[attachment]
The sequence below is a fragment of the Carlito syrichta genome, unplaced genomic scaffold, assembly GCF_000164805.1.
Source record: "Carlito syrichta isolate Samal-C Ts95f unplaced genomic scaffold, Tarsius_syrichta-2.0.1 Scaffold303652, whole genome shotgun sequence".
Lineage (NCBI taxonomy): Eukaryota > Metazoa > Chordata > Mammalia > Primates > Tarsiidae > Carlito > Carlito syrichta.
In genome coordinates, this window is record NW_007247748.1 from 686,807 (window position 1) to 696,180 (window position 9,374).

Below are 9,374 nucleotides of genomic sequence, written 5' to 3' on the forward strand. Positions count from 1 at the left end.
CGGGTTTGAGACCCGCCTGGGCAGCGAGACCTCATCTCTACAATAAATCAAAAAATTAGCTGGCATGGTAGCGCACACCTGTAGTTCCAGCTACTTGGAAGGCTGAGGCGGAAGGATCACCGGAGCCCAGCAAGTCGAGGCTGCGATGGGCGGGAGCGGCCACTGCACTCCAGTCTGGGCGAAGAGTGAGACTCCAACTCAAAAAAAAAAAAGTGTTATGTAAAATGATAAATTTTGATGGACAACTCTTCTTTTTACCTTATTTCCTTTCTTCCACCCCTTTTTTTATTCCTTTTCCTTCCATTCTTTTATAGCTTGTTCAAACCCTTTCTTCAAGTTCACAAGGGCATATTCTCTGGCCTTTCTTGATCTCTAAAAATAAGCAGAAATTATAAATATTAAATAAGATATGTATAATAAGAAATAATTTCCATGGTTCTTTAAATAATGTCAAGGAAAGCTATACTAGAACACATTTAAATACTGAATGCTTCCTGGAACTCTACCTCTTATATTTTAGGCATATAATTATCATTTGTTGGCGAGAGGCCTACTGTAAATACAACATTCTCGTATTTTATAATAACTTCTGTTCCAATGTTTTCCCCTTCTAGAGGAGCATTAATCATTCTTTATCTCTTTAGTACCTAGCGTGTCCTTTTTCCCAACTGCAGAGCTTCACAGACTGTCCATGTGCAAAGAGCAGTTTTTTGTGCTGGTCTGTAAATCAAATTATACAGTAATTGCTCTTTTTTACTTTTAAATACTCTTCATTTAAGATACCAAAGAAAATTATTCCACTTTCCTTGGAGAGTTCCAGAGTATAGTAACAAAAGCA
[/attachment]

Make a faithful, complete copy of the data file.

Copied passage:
The sequence below is a fragment of the Carlito syrichta genome, unplaced genomic scaffold, assembly GCF_000164805.1.
Source record: "Carlito syrichta isolate Samal-C Ts95f unplaced genomic scaffold, Tarsius_syrichta-2.0.1 Scaffold303652, whole genome shotgun sequence".
Lineage (NCBI taxonomy): Eukaryota > Metazoa > Chordata > Mammalia > Primates > Tarsiidae > Carlito > Carlito syrichta.
In genome coordinates, this window is record NW_007247748.1 from 686,807 (window position 1) to 696,180 (window position 9,374).

Below are 9,374 nucleotides of genomic sequence, written 5' to 3' on the forward strand. Positions count from 1 at the left end.
CGGGTTTGAGACCCGCCTGGGCAGCGAGACCTCATCTCTACAATAAATCAAAAAATTAGCTGGCATGGTAGCGCACACCTGTAGTTCCAGCTACTTGGAAGGCTGAGGCGGAAGGATCACCGGAGCCCAGCAAGTCGAGGCTGCGATGGGCGGGAGCGGCCACTGCACTCCAGTCTGGGCGAAGAGTGAGACTCCAACTCAAAAAAAAAAAAGTGTTATGTAAAATGATAAATTTTGATGGACAACTCTTCTTTTTACCTTATTTCCTTTCTTCCACCCCTTTTTTTATTCCTTTTCCTTCCATTCTTTTATAGCTTGTTCAAACCCTTTCTTCAAGTTCACAAGGGCATATTCTCTGGCCTTTCTTGATCTCTAAAAATAAGCAGAAATTATAAATATTAAATAAGATATGTATAATAAGAAATAATTTCCATGGTTCTTTAAATAATGTCAAGGAAAGCTATACTAGAACACATTTAAATACTGAATGCTTCCTGGAACTCTACCTCTTATATTTTAGGCATATAATTATCATTTGTTGGCGAGAGGCCTACTGTAAATACAACATTCTCGTATTTTATAATAACTTCTGTTCCAATGTTTTCCCCTTCTAGAGGAGCATTAATCATTCTTTATCTCTTTAGTACCTAGCGTGTCCTTTTTCCCAACTGCAGAGCTTCACAGACTGTCCATGTGCAAAGAGCAGTTTTTTGTGCTGGTCTGTAAATCAAATTATACAGTAATTGCTCTTTTTTACTTTTAAATACTCTTCATTTAAGATACCAAAGAAAATTATTCCACTTTCCTTGGAGAGTTCCAGAGTATAGTAACAAAAGCA